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Roger De Hoveden
The Annals vol.2., From A.D. 1180 To A.D. 1201.


Sir John Froissart's Chronicles of England, France, Spain and the Ajoining Countries from the latter part of the reign of Edward II to the coronation of Henry IV in 12 volumes 

Chronicles of Enguerrand De Monstrelet (Sir John Froissart's Chronicles continuation) in 13 volumes 

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Roger De Hoveden
The Annals vol.2., From A.D. 1180 To A.D. 1201.
page 13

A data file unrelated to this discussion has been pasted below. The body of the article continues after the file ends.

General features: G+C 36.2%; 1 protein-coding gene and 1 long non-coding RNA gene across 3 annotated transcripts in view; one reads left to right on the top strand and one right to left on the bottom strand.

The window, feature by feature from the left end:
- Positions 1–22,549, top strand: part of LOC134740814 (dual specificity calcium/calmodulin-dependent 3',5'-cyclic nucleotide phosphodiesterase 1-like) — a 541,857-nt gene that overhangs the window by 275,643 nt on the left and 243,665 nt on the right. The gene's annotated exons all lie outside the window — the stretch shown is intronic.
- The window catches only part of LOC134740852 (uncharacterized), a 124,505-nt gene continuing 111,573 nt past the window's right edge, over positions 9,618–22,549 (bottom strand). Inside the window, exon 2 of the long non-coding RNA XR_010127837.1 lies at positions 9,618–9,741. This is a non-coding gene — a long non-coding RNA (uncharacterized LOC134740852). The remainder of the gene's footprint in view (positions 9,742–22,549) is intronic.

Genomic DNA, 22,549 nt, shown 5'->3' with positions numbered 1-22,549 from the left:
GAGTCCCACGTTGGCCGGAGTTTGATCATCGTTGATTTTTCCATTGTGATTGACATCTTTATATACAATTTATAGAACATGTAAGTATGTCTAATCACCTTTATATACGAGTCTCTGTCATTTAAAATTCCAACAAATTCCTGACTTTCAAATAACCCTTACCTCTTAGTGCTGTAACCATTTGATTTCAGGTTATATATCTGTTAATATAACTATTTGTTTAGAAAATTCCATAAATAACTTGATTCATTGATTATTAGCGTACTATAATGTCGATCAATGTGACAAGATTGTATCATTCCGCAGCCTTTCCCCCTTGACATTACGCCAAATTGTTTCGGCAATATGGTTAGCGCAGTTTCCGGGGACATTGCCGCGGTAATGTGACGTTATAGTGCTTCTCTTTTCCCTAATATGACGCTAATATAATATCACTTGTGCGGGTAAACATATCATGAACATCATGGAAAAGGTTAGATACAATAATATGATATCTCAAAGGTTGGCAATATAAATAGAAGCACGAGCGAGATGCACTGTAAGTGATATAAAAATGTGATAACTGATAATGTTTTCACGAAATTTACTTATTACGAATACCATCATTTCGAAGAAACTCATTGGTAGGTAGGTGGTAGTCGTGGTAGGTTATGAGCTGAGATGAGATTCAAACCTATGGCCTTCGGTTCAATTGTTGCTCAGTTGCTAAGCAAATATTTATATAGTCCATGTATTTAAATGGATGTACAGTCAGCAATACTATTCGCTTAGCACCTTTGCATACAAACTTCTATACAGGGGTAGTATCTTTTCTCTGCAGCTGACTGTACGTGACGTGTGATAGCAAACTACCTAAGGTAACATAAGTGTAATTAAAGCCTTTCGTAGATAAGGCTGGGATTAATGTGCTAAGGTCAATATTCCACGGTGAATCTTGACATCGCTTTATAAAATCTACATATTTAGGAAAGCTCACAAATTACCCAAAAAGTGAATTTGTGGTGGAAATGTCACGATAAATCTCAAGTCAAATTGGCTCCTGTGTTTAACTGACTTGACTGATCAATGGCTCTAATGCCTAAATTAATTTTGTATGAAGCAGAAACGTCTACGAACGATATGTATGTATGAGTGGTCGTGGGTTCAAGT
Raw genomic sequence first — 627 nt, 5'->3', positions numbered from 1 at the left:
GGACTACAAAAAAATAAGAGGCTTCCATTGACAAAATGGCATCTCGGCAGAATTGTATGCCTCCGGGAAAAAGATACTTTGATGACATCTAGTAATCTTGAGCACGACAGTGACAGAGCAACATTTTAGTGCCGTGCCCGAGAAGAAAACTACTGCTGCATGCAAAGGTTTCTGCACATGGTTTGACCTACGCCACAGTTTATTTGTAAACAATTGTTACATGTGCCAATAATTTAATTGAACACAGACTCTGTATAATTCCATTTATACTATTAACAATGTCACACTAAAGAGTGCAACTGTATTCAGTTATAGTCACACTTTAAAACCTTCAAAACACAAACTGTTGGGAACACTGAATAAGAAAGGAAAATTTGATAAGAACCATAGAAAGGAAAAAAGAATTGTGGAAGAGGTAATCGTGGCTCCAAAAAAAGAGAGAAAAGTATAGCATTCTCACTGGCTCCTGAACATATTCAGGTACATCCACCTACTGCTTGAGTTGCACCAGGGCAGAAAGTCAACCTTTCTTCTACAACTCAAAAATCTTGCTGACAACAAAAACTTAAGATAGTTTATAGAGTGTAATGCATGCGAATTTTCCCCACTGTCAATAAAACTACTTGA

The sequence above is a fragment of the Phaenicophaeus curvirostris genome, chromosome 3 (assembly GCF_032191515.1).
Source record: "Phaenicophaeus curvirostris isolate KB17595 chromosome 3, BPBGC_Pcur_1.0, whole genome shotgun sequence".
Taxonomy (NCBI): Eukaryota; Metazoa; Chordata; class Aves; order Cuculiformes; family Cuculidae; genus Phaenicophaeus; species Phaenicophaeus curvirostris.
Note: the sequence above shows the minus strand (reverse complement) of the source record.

12 ANXAIiS OF BOGEK DE HOVEDEN. A.D. 1181. In the same year died pope Alexander the Third, in the twenty-second year of his papacy, and on the twelfth day before the calends of October, being succeeded in the papacy by Imbald, cardinal bishop of Ostia, who took the name of pope Lucius the Third. In the same year, Eòger, archbishop of York, being attacked with a severe illness, on perceiving the last day of his life at hand, called together the abbats, priors, and other ecclesiastical persons of his diocese, and with becoming considerateness distributed his property for the use of the poor, and among other wondrous deeds of his power,19 to perpetuate his praises, he sent to William, archbishop of Bheims, and the other bishops of the kingdom of France, more than five hundred pounds of silver to be distributed among the poor. In like manner he left a similar sum to the archbishop of Bouen and the other bishops of Normandy ; and the same to the archbishop of Canterbury and the other bishops of England. Having thus made distribution of all his property, he removed from Cowda, where he was taken ill, to York, the metropolitan see of his archiepiscopate, where on the tenth day before the calends of December, being Saturday, at twilight, he departed this life, full of days, after having happily ruled his archbishopric twenty-seven years and six weeks. His body was buried by Hugh, bishop of Durham, in the choir of the canons secular of the metropolitan church at York ; William, the king of Scotland, still remaining under the sentence of excommunication which the before-named archbishop of York had pronounced against him. Upon hearing of the death of the archbishop of York, "William, king of Scotland, was greatly delighted ; and holding a council with the bishops, earls, and elders of his territories, sent Jocelyn, bishop of Glasgow, and Arnulph, abbat of Melrose, and other wise and discreet ecclesiastics of his kingdom to Borne, to Lucius, the Supreme Pontiff, in order that he might be absolved from the said sentence of excommunication, and that his lands might be released from the interdict, and in order that, if in any way it could be brought about, John, bishop of Saint Andrew's, might be deposed. "When word was brought to the king of England that the before-named archbishop had gone the way of all flesh, he sent his servants throughout all the archbishopric of York, giving orders that all of which the said archbishop in his illness had made distribution should be confiscated ; which was accordingly 1 3 Charity rather, one would think.

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